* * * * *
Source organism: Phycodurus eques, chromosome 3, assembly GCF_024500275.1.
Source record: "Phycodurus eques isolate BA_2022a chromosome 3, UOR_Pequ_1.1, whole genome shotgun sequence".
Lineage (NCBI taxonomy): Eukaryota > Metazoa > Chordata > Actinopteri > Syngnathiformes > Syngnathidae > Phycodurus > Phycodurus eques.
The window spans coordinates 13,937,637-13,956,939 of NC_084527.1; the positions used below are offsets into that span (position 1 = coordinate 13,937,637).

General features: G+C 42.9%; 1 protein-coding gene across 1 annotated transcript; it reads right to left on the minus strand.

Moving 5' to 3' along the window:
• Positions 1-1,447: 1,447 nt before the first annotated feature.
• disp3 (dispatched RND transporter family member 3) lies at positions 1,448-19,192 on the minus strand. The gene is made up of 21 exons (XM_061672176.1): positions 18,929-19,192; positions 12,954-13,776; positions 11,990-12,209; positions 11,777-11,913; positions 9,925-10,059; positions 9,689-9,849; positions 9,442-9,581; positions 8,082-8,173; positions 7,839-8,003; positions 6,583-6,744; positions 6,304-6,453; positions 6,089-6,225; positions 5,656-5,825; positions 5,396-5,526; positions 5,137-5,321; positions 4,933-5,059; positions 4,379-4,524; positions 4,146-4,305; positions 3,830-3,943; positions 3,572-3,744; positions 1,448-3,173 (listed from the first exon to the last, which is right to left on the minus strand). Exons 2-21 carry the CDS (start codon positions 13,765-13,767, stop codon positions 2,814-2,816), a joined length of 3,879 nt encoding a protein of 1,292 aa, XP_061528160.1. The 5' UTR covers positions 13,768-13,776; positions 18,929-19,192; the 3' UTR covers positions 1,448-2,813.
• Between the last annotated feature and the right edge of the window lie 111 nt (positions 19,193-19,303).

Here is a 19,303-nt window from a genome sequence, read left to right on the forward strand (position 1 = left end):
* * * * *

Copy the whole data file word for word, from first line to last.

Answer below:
Source organism: Phycodurus eques, chromosome 3, assembly GCF_024500275.1.
Source record: "Phycodurus eques isolate BA_2022a chromosome 3, UOR_Pequ_1.1, whole genome shotgun sequence".
Lineage (NCBI taxonomy): Eukaryota > Metazoa > Chordata > Actinopteri > Syngnathiformes > Syngnathidae > Phycodurus > Phycodurus eques.
The window spans coordinates 13,937,637-13,956,939 of NC_084527.1; the positions used below are offsets into that span (position 1 = coordinate 13,937,637).

General features: G+C 42.9%; 1 protein-coding gene across 1 annotated transcript; it reads right to left on the minus strand.

Moving 5' to 3' along the window:
• Positions 1-1,447: 1,447 nt before the first annotated feature.
• disp3 (dispatched RND transporter family member 3) lies at positions 1,448-19,192 on the minus strand. The gene is made up of 21 exons (XM_061672176.1): positions 18,929-19,192; positions 12,954-13,776; positions 11,990-12,209; positions 11,777-11,913; positions 9,925-10,059; positions 9,689-9,849; positions 9,442-9,581; positions 8,082-8,173; positions 7,839-8,003; positions 6,583-6,744; positions 6,304-6,453; positions 6,089-6,225; positions 5,656-5,825; positions 5,396-5,526; positions 5,137-5,321; positions 4,933-5,059; positions 4,379-4,524; positions 4,146-4,305; positions 3,830-3,943; positions 3,572-3,744; positions 1,448-3,173 (listed from the first exon to the last, which is right to left on the minus strand). Exons 2-21 carry the CDS (start codon positions 13,765-13,767, stop codon positions 2,814-2,816), a joined length of 3,879 nt encoding a protein of 1,292 aa, XP_061528160.1. The 5' UTR covers positions 13,768-13,776; positions 18,929-19,192; the 3' UTR covers positions 1,448-2,813.
• Between the last annotated feature and the right edge of the window lie 111 nt (positions 19,193-19,303).

Here is a 19,303-nt window from a genome sequence, read left to right on the forward strand (position 1 = left end):